By gp | Books | January 12, 2010 |
By gp | Books | January 12, 2010 |
I thought it may be difficult to re-read a story I enjoyed so long ago when the movie version has been on repeat in my house for the better part of 2 decades. I figured re-reading this after seeing Hellraiser over 100 times would be a stale waste of time.
In fact, if anything, The Hellbound Heart, the short novella that started it all, has been bumped up my favorites ladder. I’ve been trying to remember the nuances of the movie, but since reading this book, little pieces of what I thought I remembered have been fleeting. I can’t remember Hellraiser or any of the sequels (which of course, I own) mentioning the Order of the Gash, only referring to the demons as Cenobites. Little details that were changed for the movie (Kirsty being Rory’s daughter, for example) now seem just an irritant, after reading the story this time around. Barker added much more detail in so few words than I ever saw on-screen.
Frank Cotton is an asshole. He wants what he wants and he cares not whom he hurts. Having scouted the globe for new and aberrant pleasures, he sets himself on a quest for the Lemarchand Configuration, a puzzle box that opens the dimensional doorways into the Unknown. Having found the box, he squats in his deceased parents’ home and attempts to solve it. Once undone, the Cenobites show up to not only grant his wishes, but make sure he regrets ever having longed for something more. And then, back to Hell, with Frank’s soul in tow….
Rory Cotton has decided to refurbish his childhood home and live there with his wife Julia, and anyone familiar with her knows she’s no innocent. She had a pre-marital affair with her fiancee’s brother (and by pre-marital, I mean mere hours before the ceremony, on top of her wedding gown, in this very house.) While fixing up the home, Rory cuts himself and goes to find Julia, who is reminiscing upstairs in the room Frank had sexed her, the same room in which the Cenobites had found him. Tending to her husband’s wound, she doesn’t realize the floorboards are sucking up the fallen blood….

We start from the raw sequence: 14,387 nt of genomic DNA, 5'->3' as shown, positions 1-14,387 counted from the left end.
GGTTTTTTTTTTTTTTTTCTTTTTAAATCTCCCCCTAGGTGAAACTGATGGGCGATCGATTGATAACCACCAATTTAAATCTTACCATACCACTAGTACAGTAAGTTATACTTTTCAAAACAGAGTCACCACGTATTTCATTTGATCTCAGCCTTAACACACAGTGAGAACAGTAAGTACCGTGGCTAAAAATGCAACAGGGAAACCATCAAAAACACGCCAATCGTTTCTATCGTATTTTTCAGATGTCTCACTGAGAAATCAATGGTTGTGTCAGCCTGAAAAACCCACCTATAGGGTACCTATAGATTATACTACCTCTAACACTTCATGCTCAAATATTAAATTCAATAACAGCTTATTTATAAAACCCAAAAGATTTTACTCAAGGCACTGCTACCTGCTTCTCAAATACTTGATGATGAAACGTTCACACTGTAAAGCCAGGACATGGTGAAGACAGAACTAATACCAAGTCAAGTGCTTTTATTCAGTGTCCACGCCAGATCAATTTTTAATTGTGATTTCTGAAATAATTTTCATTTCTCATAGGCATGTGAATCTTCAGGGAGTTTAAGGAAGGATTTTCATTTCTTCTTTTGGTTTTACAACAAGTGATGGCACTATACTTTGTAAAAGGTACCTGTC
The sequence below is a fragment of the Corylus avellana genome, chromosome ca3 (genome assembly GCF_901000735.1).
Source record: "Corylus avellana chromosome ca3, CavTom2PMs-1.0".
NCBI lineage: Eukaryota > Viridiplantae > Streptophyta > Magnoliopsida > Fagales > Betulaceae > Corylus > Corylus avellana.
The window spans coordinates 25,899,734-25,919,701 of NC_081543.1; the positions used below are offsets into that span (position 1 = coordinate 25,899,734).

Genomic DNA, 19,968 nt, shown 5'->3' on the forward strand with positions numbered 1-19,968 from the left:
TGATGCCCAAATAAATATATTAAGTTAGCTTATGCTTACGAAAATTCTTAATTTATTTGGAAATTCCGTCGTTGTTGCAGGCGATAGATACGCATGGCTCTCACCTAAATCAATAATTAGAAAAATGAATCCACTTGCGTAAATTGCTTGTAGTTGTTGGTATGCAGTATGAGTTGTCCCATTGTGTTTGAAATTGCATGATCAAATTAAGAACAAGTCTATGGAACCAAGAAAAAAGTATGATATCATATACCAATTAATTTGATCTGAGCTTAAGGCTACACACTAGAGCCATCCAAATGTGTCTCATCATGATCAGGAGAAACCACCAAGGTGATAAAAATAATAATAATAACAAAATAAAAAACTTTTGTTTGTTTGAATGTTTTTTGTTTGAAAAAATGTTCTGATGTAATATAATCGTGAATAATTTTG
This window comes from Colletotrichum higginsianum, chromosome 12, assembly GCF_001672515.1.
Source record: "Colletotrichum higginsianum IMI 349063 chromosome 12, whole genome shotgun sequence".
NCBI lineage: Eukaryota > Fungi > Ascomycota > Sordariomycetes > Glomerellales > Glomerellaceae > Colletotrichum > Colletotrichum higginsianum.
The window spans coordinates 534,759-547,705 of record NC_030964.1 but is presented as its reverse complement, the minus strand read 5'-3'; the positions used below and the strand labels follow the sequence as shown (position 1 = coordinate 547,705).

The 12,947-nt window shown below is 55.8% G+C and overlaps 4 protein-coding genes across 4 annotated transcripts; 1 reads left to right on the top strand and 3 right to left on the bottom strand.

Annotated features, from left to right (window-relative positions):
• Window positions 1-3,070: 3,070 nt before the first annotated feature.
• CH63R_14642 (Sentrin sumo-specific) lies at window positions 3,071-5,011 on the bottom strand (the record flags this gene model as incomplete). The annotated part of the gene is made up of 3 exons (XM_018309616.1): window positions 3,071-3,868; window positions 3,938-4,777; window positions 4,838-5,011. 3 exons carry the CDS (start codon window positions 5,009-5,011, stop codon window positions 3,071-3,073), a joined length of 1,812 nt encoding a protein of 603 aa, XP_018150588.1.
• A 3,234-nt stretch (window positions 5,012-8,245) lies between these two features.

At a dinner party, we meet Kirsty, who is a bit unsure of herself and drinking a little much. After Julia excuses herself, she returns to the room to find… skinless, unformed Frank, who has just found his loophole, his Get Out of Hell Free card. He convinces Julia that she can bring him back from his torments and they can be together. After Julia relents, Frank informs her he needs more blood, setting her off to seduce men she meets in bars, and then murder them in Frank’s room.
Of course, Rory feels Julia’s growing detachment and has his friend Kirsty follow Julia around, hoping (or not hoping) to catch her infidelities. After Kirsty discovers nearly-formed Frank, they struggle and she runs off with the Lemarchand box. Kirsty is bloody, beaten, half-crazed, and therefore hospitalized. While in the hospital, she holds the box, trying to grasp all she has seen, and unwittingly opens it.
The Cenobite who appears understands that she was ignorant of what the box was, that it was not Kirsty’s intention at all to gain new insights, new juxtapositions of reality. But rules are rules, and a soul must be taken back. Through some bargaining, Kirsty assures the Cenobite that she can help recapture one who has escaped them, one Frank Cotton. She would have to trick Frank into revealing himself, into confessing what he has done, and then (maybe, just maybe) Kirsty’s soul wouldn’t be torn apart.
Overall, what should have been a quick read, wasn’t.
I found myself pausing and constructing every paragraph, the familiar images of actors and locations and special effects took on new life this time around. Barker is a master of saying so much with so little.
Anyone who enjoyed Hellraiser or any of its sequels (Bloodlines is a favorite) will enjoy reading The Hellbound Heart.
This review is part of the Cannonball Read series. For more of gp’s reviews, check out his blog, Guity Partner.